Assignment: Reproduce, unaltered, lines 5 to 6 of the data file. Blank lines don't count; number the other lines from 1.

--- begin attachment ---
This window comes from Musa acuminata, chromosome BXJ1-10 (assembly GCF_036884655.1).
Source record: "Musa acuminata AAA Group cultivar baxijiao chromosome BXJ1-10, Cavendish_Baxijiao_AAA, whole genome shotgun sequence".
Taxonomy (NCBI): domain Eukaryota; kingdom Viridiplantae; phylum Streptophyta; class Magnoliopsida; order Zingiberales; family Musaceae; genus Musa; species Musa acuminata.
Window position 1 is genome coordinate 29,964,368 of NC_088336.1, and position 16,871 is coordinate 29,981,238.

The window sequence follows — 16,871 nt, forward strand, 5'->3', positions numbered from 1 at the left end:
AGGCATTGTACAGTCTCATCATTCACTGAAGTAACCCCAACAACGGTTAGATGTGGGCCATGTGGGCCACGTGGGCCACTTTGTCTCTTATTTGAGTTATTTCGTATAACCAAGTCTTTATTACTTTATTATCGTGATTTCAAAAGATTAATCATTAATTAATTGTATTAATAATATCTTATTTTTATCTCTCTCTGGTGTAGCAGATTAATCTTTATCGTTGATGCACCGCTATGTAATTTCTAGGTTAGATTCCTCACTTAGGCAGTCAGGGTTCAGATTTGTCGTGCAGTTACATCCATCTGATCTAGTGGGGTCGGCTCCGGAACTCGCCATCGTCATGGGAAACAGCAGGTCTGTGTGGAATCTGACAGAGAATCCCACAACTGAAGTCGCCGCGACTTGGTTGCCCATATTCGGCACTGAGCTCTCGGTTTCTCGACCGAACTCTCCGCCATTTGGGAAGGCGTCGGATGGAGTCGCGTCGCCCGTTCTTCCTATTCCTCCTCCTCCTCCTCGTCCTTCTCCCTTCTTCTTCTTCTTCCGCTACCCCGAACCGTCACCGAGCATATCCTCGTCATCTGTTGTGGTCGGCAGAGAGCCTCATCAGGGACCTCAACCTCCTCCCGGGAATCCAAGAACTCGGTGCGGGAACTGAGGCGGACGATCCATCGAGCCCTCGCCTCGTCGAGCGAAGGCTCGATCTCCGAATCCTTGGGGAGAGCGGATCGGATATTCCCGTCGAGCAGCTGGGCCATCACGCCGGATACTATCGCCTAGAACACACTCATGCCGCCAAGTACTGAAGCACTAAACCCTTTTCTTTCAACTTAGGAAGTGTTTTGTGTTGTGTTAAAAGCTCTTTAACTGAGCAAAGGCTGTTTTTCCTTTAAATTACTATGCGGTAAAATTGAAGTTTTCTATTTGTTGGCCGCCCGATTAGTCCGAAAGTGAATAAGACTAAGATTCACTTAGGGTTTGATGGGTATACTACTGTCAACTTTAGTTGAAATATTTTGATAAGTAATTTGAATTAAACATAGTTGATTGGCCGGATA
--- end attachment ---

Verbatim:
The window sequence follows — 16,871 nt, forward strand, 5'->3', positions numbered from 1 at the left end:
AGGCATTGTACAGTCTCATCATTCACTGAAGTAACCCCAACAACGGTTAGATGTGGGCCATGTGGGCCACGTGGGCCACTTTGTCTCTTATTTGAGTTATTTCGTATAACCAAGTCTTTATTACTTTATTATCGTGATTTCAAAAGATTAATCATTAATTAATTGTATTAATAATATCTTATTTTTATCTCTCTCTGGTGTAGCAGATTAATCTTTATCGTTGATGCACCGCTATGTAATTTCTAGGTTAGATTCCTCACTTAGGCAGTCAGGGTTCAGATTTGTCGTGCAGTTACATCCATCTGATCTAGTGGGGTCGGCTCCGGAACTCGCCATCGTCATGGGAAACAGCAGGTCTGTGTGGAATCTGACAGAGAATCCCACAACTGAAGTCGCCGCGACTTGGTTGCCCATATTCGGCACTGAGCTCTCGGTTTCTCGACCGAACTCTCCGCCATTTGGGAAGGCGTCGGATGGAGTCGCGTCGCCCGTTCTTCCTATTCCTCCTCCTCCTCCTCGTCCTTCTCCCTTCTTCTTCTTCTTCCGCTACCCCGAACCGTCACCGAGCATATCCTCGTCATCTGTTGTGGTCGGCAGAGAGCCTCATCAGGGACCTCAACCTCCTCCCGGGAATCCAAGAACTCGGTGCGGGAACTGAGGCGGACGATCCATCGAGCCCTCGCCTCGTCGAGCGAAGGCTCGATCTCCGAATCCTTGGGGAGAGCGGATCGGATATTCCCGTCGAGCAGCTGGGCCATCACGCCGGATACTATCGCCTAGAACACACTCATGCCGCCAAGTACTGAAGCACTAAACCCTTTTCTTTCAACTTAGGAAGTGTTTTGTGTTGTGTTAAAAGCTCTTTAACTGAGCAAAGGCTGTTTTTCCTTTAAATTACTATGCGGTAAAATTGAAGTTTTCTATTTGTTGGCCGCCCGATTAGTCCGAAAGTGAATAAGACTAAGATTCACTTAGGGTTTGATGGGTATACTACTGTCAACTTTAGTTGAAATATTTTGATAAGTAATTTGAATTAAACATAGTTGATTGGCCGGATA